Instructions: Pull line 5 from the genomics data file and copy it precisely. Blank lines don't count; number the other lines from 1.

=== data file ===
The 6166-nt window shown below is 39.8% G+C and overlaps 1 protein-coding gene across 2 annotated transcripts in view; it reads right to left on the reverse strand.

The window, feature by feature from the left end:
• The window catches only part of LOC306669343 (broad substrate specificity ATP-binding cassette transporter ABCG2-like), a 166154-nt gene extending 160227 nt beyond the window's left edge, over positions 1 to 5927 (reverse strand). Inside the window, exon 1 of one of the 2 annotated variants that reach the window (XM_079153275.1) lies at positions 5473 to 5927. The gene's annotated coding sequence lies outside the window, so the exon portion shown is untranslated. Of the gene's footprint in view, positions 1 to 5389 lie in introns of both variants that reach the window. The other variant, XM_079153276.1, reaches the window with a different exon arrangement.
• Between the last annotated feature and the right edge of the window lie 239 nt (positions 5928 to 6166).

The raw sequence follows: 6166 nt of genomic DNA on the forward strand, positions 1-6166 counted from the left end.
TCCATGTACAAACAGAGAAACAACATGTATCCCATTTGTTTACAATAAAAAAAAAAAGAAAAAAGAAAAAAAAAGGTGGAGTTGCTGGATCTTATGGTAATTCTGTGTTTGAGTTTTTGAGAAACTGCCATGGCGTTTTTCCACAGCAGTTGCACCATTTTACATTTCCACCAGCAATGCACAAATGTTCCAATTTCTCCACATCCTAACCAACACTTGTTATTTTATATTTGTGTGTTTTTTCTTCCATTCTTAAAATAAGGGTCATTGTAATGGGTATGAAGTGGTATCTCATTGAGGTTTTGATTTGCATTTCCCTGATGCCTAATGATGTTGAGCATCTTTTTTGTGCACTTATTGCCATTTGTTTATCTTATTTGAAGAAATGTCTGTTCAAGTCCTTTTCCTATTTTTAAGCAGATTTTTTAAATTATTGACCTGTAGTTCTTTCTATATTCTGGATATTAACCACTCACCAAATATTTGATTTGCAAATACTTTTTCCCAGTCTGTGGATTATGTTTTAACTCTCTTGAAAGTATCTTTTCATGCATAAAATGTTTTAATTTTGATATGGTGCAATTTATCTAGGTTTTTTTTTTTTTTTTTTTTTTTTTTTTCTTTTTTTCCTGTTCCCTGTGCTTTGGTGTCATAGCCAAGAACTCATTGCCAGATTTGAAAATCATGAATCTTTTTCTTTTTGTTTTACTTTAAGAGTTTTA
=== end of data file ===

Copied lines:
The raw sequence follows: 6166 nt of genomic DNA on the forward strand, positions 1-6166 counted from the left end.